In his groundbreaking book Emotional Intelligence, Daniel Goleman describes a key set of abilities and characteristics central to the concept of emotional intelligence (EI). These include being able to motivate oneself and persist in the face of frustration; the ability to control impulses and delay gratification; to regulate one’s moods and keep distress from swamping the capacity to think; to bounce back in the face of disappointment; to empathize and to hope. Goleman argues that these and other crucial emotional competencies can be learned and improved upon by children given the right opportunities and educational environment and that EQ can be as or more powerful than IQ.
As St. Luke’s Director of Emotional Intelligence, I have been working with faculty, parents, and students. St. Luke’s has been intentional and deliberate about building programs, curriculum, pedagogy, activities, schedules, spaces, and speaker series that enhance opportunities to learn and practice the core competencies of emotional intelligence. We believe Emotional Intelligence Matters.
Our philosophy embraces the teaching of EI skills systemically, reframing practices and seeking opportunities to embed lessons within our existing structures, while also adding supplemental programming where occasions arise. Recent examples of EI building at St. Luke’s include…
Yale Center for Emotional Intelligence: St. Luke’s 9th and 10th grade Class Deans and I have been partnering with teachers from Yale’s Center for Emotional Intelligence to design lessons about decision making, empathy, self-awareness, and increasing emotional vocabulary. These lessons will take place during advisory and mini-course sessions beginning in January.
That's me talking to history students about the lasting impact of human emotion.
Student Journaling: Students across divisions and disciplines have been reflecting often about ”golden moments” in their writing, as evidenced-based research reveals the power of gratitude in reducing stress while building a sense of abundance and resilience. Two great articles illuminate the power of journaling and gratitude.
Golden moments are simple observations that connect students with their emotions and experiences. In a recent Middle School history class we took out some time for journaling and one student observed: “This morning in the car ride to school I listened to music and I felt really relaxed and at peace with myself and the world.”
Reading to Increase Empathy: We know that reading literature, even if only for short periods of time, increases empathy and perspective. For this reason, many class discussions and assignments have been designed to foster a greater understanding of the nuances of human emotion. Recently, eighth grade English classes examined the difference between “embarrassed vs humiliated”, “excited vs elated” and “frustrated vs hopeless” in their study of The Absolutely True Diary of a Part-Time Indian.
Emotional Expression Through Art: Middle School Art students have been exploring emotions through art. They created a wall with drawings, paintings, and graphic representation of various feelings, increasing their abilities to recognize and display appropriate interpersonal responses.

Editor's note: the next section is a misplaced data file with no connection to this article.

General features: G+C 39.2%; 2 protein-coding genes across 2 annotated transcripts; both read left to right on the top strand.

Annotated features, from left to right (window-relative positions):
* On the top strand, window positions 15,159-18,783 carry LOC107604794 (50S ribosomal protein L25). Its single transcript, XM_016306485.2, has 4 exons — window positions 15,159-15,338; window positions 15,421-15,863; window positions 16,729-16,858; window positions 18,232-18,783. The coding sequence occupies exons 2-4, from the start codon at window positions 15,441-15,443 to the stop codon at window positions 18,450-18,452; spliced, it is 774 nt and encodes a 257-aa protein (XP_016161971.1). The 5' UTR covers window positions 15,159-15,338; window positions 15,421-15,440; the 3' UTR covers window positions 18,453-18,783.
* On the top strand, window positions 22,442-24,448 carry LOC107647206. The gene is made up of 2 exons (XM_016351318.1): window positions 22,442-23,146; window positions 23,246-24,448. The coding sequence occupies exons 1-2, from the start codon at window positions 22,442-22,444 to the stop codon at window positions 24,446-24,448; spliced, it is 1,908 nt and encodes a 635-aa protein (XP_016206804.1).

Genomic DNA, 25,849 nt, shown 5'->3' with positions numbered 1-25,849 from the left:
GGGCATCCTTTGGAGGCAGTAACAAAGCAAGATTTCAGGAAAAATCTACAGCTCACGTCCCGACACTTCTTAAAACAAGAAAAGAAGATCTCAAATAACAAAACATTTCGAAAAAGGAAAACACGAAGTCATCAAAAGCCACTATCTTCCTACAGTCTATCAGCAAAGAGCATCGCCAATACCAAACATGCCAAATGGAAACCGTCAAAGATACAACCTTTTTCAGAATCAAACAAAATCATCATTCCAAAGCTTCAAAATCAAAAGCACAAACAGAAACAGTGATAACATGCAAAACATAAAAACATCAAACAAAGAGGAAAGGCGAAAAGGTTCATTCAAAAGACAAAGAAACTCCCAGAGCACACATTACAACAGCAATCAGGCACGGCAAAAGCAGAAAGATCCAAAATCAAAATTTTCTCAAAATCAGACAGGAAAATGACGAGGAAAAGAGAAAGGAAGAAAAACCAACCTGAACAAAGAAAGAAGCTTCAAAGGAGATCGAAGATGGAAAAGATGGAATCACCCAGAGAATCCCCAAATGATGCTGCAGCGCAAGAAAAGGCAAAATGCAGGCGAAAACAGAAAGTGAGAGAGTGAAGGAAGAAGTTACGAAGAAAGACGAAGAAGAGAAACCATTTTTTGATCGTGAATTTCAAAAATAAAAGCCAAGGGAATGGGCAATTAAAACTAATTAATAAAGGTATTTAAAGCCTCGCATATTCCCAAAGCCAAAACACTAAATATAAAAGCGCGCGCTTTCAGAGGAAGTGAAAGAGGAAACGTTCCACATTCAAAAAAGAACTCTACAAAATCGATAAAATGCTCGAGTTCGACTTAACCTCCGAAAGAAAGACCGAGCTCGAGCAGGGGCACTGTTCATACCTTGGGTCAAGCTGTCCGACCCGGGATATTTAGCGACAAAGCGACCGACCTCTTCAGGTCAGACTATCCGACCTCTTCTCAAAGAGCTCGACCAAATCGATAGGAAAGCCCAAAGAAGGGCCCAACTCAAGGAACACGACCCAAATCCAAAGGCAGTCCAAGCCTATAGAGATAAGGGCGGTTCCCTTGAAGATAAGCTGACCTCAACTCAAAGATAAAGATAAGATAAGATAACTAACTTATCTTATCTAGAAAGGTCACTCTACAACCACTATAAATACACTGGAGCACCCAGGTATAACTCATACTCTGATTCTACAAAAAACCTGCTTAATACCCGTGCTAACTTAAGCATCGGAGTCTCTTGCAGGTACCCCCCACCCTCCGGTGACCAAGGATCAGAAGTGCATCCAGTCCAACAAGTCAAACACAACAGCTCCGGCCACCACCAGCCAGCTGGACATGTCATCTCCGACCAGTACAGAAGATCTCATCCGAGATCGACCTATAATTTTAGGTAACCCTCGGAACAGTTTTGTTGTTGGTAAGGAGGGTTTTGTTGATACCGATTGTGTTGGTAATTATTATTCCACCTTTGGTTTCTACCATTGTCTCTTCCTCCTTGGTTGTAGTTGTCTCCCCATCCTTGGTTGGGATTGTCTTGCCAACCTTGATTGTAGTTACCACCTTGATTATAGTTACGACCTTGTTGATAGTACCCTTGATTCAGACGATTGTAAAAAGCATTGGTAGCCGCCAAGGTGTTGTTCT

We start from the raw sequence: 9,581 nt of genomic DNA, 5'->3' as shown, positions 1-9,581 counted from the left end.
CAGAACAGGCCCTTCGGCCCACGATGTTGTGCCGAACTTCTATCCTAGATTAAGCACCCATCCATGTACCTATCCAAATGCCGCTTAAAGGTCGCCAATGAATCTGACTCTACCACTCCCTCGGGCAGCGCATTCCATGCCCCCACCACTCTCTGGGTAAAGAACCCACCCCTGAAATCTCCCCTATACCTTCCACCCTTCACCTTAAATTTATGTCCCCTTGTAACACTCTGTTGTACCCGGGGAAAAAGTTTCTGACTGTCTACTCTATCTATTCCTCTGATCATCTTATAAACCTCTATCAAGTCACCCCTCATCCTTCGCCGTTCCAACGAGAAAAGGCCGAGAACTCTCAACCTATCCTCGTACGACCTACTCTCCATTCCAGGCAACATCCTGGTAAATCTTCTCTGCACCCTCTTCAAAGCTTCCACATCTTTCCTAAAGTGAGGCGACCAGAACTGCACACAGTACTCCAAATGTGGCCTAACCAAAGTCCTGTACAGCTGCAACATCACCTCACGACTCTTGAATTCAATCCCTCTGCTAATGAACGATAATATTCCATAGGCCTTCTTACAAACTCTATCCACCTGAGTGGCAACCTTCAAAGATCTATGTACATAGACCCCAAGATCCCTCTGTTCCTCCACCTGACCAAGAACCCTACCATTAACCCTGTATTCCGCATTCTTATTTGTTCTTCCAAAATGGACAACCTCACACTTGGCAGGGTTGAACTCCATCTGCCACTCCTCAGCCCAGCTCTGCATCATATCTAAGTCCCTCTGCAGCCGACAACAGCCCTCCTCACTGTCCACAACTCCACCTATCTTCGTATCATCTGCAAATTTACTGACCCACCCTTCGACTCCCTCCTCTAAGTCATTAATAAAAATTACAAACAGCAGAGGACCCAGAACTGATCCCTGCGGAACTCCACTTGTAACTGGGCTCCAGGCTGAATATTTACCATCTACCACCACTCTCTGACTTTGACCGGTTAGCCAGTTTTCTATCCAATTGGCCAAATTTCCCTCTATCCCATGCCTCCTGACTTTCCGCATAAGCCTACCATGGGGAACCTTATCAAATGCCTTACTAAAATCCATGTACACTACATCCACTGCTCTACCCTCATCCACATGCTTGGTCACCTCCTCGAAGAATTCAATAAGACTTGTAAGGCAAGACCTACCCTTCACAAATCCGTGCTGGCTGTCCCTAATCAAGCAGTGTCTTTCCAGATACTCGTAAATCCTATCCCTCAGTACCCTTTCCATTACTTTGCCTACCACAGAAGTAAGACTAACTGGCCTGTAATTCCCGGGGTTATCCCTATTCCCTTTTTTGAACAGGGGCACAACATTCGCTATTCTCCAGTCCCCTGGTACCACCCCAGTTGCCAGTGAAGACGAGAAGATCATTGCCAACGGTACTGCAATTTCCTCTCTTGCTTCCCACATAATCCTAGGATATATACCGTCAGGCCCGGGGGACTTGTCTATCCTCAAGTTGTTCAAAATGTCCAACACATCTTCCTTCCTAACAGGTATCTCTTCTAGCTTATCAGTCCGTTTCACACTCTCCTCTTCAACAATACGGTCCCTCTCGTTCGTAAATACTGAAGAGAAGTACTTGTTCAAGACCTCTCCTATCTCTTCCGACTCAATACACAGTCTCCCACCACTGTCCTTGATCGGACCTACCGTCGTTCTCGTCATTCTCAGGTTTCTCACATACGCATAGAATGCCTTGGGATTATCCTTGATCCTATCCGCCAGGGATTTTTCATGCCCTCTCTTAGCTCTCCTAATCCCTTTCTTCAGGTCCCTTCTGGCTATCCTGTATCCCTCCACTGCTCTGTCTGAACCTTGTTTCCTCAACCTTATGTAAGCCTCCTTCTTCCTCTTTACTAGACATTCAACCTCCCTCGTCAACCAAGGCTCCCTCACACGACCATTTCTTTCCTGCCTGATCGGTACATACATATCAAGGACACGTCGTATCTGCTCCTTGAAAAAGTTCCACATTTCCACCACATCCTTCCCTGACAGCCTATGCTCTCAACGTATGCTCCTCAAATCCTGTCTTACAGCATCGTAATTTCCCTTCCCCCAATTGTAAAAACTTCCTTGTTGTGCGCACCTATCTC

A wall of emotions drawn by Middle School students.
Mindfulness Practices: St. Luke’s Head of School Mark Davis, a devoted mindfulness and yoga practitioner, has written extensively about the benefits of mindfulness. He recently spoke with students about the importance of Unplugging. Upper School students at St. Luke’s have created time and space where interested peers can engage in guided mindfulness practices during the school day. They also share resources by posting information online about the benefits of mindfulness and times to meet to practice together.
Students created an online Resource Board to share inspiration & meeting times.
These are just a few examples of how a school can be intentional about developing Emotional Intelligence in students. Below are several sources parents and teachers may find useful in their journey to understand the importance and impact of this vital human capability.
Brené Brown on Empathy - Video
Why We Need to Teach Kids Emotional Intelligence - Psychology Today
Leave a comment
Get our latest blog posts!
- Amber Berry: Head of Middle School ( 1 )
- Carrie Meatto: Spanish Teacher ( 1 )
- Chris Mantz: 5th-Grade Teacher ( 1 )
- Dan Clarke: Sports Information Specialist ( 1 )
- Daphne Teittinen-Schreck: ESS Director ( 1 )
- Dr. Jason Haynes: History Chair ( 2 )
- Dr. Stephanie Bramlett: Former Director of Inclusive Excellence ( 2 )
- Gareth Fancher: Director of Emotional Intelligence ( 1 )
- Georgia Rosenberg '19: Student ( 1 )
- Ginny Bachman: Director of Admission ( 4 )
- Hunter Martin: Summer Program Director ( 1 )
- Jim Foley: Asst. Head of School for Leadership & Innovation ( 2 )
- Jim Yavenditti: Director of Studies ( 1 )
- Julia Gabriele: Associate Head of School & Chief Financial Officer ( 5 )
- Kate Parker-Burgard: Director of the Center for Leadership ( 10 )
- Liz Perry: Head of Upper School ( 7 )
- Mark Chuhta: Asst. Head of Middle School ( 1 )
- Mark Davis: Head of School ( 28 )
- Michael Mitchell: designLab Director ( 1 )
- Mike West: Athletics Director ( 1 )
- Nancy Troeger: Director of Marketing and Communications ( 5 )
- Sonia Bell: Director of College Counseling ( 2 )
- Stephen Vehslage: Associate Director of College Counseling ( 1 )
- Students: Jack Briggs '21 and Liam Patty '21 ( 1 )
- Tom Owen: English Teaching Fellow ( 1 )
- Gareth Fancher ( 1 ) [Show All]
Posts by Topic
- Innovation in Education
- Lifelong Learning
- private school
- Moral Compass
- Moral Courage
- Above and Beyond
- Diversity & Inclusion
- Parents as Partners
- Postive (Alumni) Outcomes
- Student Voices
- College Admissions
- Global Perspective
- Private School Admissions
- Spaces for Learning